This weekend the Minnesota Council of Churches launched a ten-year reparations process, with an event called “Finally Telling the Truth.” This effort is the first of its kind in the country. It gives me hope that Minnesotans can break out of our patterns of racism on repeat, that we can get beyond our nice words and good intentions and move into a place of active healing and repair. One of the keynote speakers at this weekend’s event was Christine Diindiisi McCleave, CEO of the National Native American Boarding School Healing Coalition. From her point of view, the shared trauma of the COVID pandemic has inaugurated a crucial shift. This experience of vulnerability is changing things. She said a spiritual movement is afoot that is bigger than any of us; miracles are happening;we are in an era of awakening. Countless Black men and boys have been murdered by the police. And yet, at last, the murder of George Floyd provoked a global uprising. And, as she explained, the families and the government both knew about the unmarked graves at residential schools in Canada. But the public acknowledgement of this crime is new. She said that over the last several years, our government has been slowly returning the bodies of native children who were stolen from their families, abused and murdered in boarding schools. This year, a caravan of 400 cars accompanied the bodies of children home to the Rosebud reservation. Never before, she said, has there been such an immense outpouring of grief.
In today’s Gospel passage, Jesus and his disciples are in the middle of a conversation. Previously, Jesus had brought a child into their circle—little and vulnerable; and, in the culture of their time, disposable, a person whose life did not matter. Jesus taught the disciples that in his community, values were reversed. The practice of welcoming little ones was central to their life together. Among Jesus’ followers, no one should seek to be the biggest and the best. The community should instead seek to serve one another and show solidarity with the smallest and the least. Today’s section of the conversation begins with John’s statement: “Teacher, we saw someone casting out demons in your name, and we tried to stop him, because he was not following us.” These words may seem disconnected from what has come before, but in fact, they are a reaction to it. They reveal John’s profound resistance to Jesus’ teaching.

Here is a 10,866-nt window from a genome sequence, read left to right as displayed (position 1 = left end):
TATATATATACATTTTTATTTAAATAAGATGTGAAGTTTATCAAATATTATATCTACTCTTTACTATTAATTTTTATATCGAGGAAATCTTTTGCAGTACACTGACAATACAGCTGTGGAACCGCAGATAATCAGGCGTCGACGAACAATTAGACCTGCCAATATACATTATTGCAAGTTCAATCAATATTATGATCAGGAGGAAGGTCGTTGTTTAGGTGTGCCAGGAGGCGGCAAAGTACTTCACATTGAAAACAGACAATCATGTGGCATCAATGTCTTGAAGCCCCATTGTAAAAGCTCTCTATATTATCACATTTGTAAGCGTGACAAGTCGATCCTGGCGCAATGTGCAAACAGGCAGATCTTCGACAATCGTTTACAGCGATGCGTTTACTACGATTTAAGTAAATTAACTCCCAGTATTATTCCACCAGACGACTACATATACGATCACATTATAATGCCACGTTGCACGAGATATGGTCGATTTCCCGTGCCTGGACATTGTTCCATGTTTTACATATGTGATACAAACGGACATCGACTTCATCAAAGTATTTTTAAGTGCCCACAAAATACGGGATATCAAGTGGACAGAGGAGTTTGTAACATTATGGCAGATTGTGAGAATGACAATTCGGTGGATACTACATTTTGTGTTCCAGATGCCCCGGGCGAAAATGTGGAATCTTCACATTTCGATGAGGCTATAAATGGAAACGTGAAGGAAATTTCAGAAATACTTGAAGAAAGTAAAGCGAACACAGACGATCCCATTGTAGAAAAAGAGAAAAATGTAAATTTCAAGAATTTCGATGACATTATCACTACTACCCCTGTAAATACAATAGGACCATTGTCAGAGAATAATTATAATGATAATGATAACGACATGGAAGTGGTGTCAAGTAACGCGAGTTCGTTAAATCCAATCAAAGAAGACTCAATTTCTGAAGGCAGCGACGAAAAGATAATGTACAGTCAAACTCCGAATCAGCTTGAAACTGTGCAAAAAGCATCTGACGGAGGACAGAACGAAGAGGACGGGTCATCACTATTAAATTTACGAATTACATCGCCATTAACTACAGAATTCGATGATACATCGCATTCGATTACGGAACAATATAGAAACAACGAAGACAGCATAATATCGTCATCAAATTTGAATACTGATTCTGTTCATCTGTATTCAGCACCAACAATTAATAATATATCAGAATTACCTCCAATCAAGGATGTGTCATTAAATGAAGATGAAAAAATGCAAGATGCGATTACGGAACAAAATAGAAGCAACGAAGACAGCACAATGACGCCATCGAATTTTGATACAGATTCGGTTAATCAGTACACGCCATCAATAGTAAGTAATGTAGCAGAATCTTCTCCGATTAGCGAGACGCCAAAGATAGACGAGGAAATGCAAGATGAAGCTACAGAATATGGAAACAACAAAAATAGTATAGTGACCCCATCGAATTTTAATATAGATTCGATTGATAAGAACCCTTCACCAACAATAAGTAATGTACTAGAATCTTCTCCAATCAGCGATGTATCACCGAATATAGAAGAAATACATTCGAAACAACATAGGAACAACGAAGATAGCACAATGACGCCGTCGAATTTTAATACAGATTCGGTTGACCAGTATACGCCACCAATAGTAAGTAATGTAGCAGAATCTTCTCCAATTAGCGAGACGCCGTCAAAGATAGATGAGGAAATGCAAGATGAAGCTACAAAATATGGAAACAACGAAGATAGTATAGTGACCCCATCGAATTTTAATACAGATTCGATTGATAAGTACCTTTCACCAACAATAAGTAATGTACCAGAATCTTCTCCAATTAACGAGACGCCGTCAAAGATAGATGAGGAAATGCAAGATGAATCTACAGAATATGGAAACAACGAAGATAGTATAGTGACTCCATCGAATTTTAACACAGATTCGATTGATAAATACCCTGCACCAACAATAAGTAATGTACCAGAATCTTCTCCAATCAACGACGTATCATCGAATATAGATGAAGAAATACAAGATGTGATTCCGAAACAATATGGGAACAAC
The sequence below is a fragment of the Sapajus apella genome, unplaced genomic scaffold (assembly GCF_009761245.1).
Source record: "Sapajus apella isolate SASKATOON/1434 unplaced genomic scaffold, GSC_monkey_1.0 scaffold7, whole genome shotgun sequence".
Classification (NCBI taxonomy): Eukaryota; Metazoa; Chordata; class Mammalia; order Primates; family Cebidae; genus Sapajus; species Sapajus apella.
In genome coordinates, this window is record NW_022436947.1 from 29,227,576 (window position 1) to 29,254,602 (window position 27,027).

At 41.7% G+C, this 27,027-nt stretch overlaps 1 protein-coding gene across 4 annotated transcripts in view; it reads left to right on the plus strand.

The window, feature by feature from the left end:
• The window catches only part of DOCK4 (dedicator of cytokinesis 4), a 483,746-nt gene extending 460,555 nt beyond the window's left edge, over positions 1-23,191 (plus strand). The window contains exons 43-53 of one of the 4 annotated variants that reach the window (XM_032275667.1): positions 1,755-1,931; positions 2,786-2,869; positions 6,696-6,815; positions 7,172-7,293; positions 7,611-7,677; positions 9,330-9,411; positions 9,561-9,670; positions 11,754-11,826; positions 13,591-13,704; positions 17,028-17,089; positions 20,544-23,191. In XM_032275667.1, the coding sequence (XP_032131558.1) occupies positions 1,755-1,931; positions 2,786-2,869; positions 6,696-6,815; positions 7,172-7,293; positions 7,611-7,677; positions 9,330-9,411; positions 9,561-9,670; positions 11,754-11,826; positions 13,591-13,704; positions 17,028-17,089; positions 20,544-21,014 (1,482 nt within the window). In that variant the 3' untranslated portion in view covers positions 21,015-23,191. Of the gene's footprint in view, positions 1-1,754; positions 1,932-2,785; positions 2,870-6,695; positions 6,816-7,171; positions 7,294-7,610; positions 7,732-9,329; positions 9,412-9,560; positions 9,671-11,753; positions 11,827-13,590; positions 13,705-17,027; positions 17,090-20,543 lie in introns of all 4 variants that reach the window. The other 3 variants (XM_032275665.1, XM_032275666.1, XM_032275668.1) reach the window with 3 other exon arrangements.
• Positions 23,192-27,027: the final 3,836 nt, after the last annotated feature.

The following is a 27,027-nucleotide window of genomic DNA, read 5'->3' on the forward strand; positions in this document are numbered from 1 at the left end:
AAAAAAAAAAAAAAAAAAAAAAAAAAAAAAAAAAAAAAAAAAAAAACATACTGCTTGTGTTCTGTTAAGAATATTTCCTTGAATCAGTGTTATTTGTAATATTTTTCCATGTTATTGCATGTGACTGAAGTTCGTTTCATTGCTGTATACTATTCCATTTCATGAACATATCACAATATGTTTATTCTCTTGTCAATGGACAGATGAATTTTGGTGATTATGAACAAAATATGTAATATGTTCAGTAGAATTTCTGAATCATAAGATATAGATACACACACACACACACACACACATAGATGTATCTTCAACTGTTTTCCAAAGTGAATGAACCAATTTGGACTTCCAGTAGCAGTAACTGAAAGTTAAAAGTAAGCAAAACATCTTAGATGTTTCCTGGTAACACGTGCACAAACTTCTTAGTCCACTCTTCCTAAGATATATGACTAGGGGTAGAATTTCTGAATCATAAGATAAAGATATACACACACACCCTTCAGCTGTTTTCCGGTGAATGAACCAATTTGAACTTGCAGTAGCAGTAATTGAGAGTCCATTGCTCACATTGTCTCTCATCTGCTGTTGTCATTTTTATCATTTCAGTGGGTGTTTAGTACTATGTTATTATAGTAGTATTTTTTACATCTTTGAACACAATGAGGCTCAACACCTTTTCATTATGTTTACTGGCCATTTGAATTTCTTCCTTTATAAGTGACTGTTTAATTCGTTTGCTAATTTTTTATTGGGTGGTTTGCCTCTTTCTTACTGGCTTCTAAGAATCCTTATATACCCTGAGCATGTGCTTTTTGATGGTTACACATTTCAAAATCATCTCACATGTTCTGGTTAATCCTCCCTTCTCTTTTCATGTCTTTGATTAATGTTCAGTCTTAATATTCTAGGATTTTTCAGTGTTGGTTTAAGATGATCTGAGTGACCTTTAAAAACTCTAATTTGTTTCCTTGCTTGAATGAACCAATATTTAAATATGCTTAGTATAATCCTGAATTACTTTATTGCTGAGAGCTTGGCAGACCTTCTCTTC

John is upset because outsiders are wielding the power of Jesus’ name, and using this name to bring freedom to people possessed by destructive forces. John doesn’t want to share this healing power. He wants to control it, to keep tabs on it, to decide when and how to dole it out to those in need. Jesus rejects this arrogance, saying: “Whoever is not against us is for us.” John is mirroring the domination culture around them, the same worldview and way of being that hoards power and uses it abusively against children. Jesus’ paradigm is instead characterized by love, which is manifest in collaboration and inclusion. And Jesus pushes his point further: his disciples should not always be the ones giving, the ones in control, the ones with power. If they are willing to receive even a cup of cold water from an outsider, then they will be able to recognize that person as an ally and co-conspirator, rather than a competitor. They will listen and learn instead of needing to be the experts. They will experience kinship with all who practice mercy and justice.
The first three practices of revolutionary love we are exploring are ways of loving others—wonder, grieve and fight. This past week, we’ve been wondering about others, seeking to re-train our eyes to see others not as separate from ourselves but as a part of ourselves we do not yet know. Soon you’ll hear more about this week’s invitation to grieve with others. In her book See No Stranger, Valerie Kaur describes how, after 9/11, she and her cousin drove across the US for months, recording the stories of Sikh and Muslim people who were the victims of hate crimes. Here’s one of these stories, told in Kaur’s words: